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Re: [whatwg] Allowing authors to obtain a vertical <input type=range>

From: Mounir Lamouri <mounir@lamouri.fr>
Date: Thu, 04 Apr 2013 13:02:38 +0100
Message-ID: <515D6BDE.3090606@lamouri.fr>
To: whatwg@lists.whatwg.org
On 29/03/13 17:27, Ian Hickson wrote:
> On Tue, 26 Mar 2013, Jonathan Watt wrote:
>>
>> The result of the discussion here:
>>
>> http://www.w3.org/mid/514A17D4.3070806@jwatt.org
>>
>> is that I've changed Firefox Nightly's handling of <input type=range> to 
>> allow it to render as a vertical slider if it has an orient="vertical" 
>> attribute on it. There was only one reply to my email to www-style, but 
>> the author suggested using an attribute which I'd also concluded was the 
>> best thing to do.
>>
>> I'd like to propose that this attribute be added to the HTML5 
>> specification.
> 
> It seems like a very medium-specific attribute.
> 
> Why wouldn't this be a CSS issue? That's the layer of the Web platform 
> where we put presentationa-specific things.

I'm not a big fan of adding presentation-specific things to the markup
but I do not see another solution here. If we set the orientation in
CSS, we can't select elements based on their orientation because the
properties associated with the rule might change their orientation, thus
ending in an infinite loop. After talking with Boris Zbarsky and David
Baron, they said that could be prevented by hacks to actually not go in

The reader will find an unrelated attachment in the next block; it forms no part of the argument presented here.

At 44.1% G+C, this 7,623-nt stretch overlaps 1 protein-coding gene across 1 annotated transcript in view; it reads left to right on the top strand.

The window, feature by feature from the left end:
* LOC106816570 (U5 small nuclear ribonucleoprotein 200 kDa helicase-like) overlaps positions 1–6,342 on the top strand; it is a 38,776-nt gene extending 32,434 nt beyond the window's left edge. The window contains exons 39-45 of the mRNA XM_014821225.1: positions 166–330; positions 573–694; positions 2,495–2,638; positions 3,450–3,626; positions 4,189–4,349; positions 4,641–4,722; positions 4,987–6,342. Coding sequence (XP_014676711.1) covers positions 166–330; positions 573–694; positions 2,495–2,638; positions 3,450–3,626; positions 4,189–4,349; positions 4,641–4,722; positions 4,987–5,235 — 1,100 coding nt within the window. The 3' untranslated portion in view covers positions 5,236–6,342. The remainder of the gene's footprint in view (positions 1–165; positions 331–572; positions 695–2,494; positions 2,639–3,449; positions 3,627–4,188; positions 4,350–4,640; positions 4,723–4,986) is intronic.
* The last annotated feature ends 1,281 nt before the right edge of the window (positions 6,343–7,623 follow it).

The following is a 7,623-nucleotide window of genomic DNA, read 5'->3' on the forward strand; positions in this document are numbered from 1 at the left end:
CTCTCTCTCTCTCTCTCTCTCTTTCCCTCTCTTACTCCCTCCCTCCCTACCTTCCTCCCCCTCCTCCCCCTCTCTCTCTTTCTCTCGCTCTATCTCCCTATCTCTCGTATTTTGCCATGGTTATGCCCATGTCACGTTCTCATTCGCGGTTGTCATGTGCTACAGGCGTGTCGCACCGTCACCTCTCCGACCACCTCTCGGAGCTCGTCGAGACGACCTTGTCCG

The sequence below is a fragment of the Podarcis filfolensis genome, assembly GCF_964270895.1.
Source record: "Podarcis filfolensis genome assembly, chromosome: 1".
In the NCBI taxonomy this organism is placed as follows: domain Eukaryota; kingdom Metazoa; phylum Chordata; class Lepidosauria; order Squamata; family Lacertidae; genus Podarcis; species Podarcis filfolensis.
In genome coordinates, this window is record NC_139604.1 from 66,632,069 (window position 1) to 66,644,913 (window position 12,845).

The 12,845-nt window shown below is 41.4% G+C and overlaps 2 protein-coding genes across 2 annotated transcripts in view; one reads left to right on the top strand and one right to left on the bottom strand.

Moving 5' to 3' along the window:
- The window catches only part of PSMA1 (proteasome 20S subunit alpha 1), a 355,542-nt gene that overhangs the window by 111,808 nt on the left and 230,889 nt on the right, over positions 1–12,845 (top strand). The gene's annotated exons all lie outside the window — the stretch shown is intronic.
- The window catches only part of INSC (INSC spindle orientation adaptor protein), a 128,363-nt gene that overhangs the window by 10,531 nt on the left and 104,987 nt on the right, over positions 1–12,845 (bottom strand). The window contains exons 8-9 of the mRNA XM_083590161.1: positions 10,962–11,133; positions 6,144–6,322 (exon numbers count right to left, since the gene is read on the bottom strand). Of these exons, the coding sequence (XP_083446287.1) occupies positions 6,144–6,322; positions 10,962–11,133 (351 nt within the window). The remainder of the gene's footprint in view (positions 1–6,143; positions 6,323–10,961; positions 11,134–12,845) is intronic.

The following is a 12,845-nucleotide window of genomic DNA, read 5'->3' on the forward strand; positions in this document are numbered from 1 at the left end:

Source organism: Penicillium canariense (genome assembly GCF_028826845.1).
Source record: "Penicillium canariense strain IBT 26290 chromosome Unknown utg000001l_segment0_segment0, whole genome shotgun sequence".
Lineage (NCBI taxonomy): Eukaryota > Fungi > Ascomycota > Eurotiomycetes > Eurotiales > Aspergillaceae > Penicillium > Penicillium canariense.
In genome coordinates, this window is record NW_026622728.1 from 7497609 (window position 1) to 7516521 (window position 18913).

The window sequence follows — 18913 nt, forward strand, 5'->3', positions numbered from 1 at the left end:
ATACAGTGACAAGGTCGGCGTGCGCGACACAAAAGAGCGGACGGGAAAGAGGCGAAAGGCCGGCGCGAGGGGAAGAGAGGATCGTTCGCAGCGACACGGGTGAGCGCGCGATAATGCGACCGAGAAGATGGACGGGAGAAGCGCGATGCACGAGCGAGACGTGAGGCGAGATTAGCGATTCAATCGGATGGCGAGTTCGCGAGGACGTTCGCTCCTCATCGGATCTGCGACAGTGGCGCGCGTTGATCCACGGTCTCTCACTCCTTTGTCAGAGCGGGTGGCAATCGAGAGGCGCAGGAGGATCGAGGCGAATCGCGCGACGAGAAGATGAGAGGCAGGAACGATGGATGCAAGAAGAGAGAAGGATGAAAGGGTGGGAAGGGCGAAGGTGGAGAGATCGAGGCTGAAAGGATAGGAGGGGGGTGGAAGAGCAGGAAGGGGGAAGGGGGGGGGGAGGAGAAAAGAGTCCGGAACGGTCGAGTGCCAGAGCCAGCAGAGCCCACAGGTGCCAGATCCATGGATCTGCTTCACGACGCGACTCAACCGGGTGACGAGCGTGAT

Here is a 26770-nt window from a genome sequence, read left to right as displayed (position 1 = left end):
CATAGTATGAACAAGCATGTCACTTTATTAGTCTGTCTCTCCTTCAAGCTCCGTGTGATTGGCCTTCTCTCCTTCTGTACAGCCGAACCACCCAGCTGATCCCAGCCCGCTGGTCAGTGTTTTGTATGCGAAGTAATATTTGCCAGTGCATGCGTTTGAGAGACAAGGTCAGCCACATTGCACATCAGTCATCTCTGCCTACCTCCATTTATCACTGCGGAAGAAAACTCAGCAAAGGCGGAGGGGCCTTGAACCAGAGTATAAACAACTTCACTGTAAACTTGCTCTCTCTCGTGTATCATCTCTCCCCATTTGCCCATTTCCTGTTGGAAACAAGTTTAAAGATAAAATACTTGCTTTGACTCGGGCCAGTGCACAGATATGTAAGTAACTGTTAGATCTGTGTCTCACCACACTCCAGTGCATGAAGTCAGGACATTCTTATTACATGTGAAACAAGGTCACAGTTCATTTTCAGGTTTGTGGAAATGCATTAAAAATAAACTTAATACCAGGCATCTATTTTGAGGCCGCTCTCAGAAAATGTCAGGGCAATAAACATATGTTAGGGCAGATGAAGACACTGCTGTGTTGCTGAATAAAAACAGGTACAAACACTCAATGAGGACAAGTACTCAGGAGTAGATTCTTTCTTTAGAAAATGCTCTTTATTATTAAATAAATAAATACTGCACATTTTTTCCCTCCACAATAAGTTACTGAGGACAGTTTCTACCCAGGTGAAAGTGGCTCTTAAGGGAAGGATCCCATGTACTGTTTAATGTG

such loop but they were not very happy about it.

For <progress> and <meter>, Mozilla decided to set the orientation based
on a CSS property and not allow users to select elements based on their
orientation. It seems like developers would like to select elements
based on their orientation and in that case, using the markup to set the
orientation seems to be the only solution.

> But in this particular case, why do we need authors to explicitly say 
> anything about the direction? Why can't you just be vertical if you're 
> tall, and horizontal if you're wide? I don't understand why anyone would 
> ever want a tall horizontal slider.

The fact that Webkit, Trident and Gecko are not doing that on purpose
should be a good sign that this is not a good idea. Even jQuery changed
its behaviour. You can easily imagine a square element that wants to be
represented horizontal or vertical or a wide element that wants a
vertical representation (the wideness coming from labels on tickmarks
for example). There is an example in this old email from Sylvain Galineau:
http://lists.w3.org/Archives/Public/www-style/2011Apr/0386.html

--
Mounir
Received on Thursday, 4 April 2013 12:03:06 UTC

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